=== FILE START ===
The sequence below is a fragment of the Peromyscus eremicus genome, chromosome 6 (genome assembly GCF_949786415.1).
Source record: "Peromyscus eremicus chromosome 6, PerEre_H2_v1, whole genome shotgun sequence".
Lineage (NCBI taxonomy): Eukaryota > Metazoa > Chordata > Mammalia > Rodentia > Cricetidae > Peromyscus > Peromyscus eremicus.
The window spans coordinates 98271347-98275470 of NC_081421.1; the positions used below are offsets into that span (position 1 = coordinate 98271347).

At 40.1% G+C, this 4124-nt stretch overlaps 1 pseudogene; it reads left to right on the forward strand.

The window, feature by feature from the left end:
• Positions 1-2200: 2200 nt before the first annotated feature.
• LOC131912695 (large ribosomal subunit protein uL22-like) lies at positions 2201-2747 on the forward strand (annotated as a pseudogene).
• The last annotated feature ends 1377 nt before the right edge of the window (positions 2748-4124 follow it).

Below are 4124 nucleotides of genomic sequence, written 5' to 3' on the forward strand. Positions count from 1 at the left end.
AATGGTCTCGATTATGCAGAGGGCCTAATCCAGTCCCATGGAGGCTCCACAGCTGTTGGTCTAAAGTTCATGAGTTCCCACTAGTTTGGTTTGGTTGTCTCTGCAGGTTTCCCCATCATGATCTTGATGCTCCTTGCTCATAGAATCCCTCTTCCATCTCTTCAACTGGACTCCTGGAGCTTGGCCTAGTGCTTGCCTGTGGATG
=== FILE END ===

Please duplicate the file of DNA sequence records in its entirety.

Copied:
The sequence below is a fragment of the Peromyscus eremicus genome, chromosome 6 (genome assembly GCF_949786415.1).
Source record: "Peromyscus eremicus chromosome 6, PerEre_H2_v1, whole genome shotgun sequence".
Lineage (NCBI taxonomy): Eukaryota > Metazoa > Chordata > Mammalia > Rodentia > Cricetidae > Peromyscus > Peromyscus eremicus.
The window spans coordinates 98271347-98275470 of NC_081421.1; the positions used below are offsets into that span (position 1 = coordinate 98271347).

At 40.1% G+C, this 4124-nt stretch overlaps 1 pseudogene; it reads left to right on the forward strand.

The window, feature by feature from the left end:
• Positions 1-2200: 2200 nt before the first annotated feature.
• LOC131912695 (large ribosomal subunit protein uL22-like) lies at positions 2201-2747 on the forward strand (annotated as a pseudogene).
• The last annotated feature ends 1377 nt before the right edge of the window (positions 2748-4124 follow it).

Below are 4124 nucleotides of genomic sequence, written 5' to 3' on the forward strand. Positions count from 1 at the left end.
AATGGTCTCGATTATGCAGAGGGCCTAATCCAGTCCCATGGAGGCTCCACAGCTGTTGGTCTAAAGTTCATGAGTTCCCACTAGTTTGGTTTGGTTGTCTCTGCAGGTTTCCCCATCATGATCTTGATGCTCCTTGCTCATAGAATCCCTCTTCCATCTCTTCAACTGGACTCCTGGAGCTTGGCCTAGTGCTTGCCTGTGGATG